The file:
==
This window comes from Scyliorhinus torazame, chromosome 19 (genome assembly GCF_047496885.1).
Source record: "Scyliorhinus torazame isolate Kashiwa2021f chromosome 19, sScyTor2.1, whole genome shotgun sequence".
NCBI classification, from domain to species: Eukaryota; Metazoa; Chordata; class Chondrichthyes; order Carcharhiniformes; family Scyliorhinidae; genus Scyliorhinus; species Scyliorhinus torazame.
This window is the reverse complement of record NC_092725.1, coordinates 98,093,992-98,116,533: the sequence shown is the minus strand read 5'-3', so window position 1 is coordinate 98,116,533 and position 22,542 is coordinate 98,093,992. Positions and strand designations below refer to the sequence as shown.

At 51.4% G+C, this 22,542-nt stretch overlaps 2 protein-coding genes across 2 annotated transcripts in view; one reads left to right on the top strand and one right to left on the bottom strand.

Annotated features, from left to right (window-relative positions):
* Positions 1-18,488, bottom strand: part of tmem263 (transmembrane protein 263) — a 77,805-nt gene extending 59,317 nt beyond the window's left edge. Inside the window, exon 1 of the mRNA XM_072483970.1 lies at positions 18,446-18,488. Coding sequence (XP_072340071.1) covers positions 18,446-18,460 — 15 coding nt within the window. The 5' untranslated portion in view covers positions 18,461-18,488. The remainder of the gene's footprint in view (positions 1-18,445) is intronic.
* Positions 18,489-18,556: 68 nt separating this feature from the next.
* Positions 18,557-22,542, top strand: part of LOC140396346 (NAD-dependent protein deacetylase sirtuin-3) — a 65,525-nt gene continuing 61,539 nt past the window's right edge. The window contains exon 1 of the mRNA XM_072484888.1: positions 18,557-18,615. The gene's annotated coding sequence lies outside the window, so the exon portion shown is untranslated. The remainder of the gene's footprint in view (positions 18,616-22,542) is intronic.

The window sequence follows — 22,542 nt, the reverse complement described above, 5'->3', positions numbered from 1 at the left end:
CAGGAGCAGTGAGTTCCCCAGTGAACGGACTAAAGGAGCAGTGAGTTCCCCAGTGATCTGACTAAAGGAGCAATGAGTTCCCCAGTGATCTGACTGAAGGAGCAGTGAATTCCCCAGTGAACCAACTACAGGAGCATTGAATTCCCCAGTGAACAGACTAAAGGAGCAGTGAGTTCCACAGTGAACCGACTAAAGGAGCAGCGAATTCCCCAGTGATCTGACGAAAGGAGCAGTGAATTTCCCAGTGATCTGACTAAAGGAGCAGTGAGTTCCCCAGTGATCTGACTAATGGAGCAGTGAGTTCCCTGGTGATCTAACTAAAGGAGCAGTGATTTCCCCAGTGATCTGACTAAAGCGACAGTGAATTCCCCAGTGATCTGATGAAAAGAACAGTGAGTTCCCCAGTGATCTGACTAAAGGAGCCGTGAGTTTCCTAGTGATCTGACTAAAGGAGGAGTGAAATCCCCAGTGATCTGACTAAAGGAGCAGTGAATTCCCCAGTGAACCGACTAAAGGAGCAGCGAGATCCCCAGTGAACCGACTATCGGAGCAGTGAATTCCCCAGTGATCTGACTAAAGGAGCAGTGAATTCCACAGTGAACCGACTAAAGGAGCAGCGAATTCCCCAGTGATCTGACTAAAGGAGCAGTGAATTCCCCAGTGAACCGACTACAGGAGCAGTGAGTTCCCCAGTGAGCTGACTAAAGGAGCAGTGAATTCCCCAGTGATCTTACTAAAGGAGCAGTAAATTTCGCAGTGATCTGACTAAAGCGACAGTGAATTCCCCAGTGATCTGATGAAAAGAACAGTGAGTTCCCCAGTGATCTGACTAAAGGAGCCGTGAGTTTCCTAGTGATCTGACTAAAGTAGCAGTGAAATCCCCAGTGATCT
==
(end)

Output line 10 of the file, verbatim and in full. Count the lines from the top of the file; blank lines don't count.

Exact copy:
The window sequence follows — 22,542 nt, the reverse complement described above, 5'->3', positions numbered from 1 at the left end: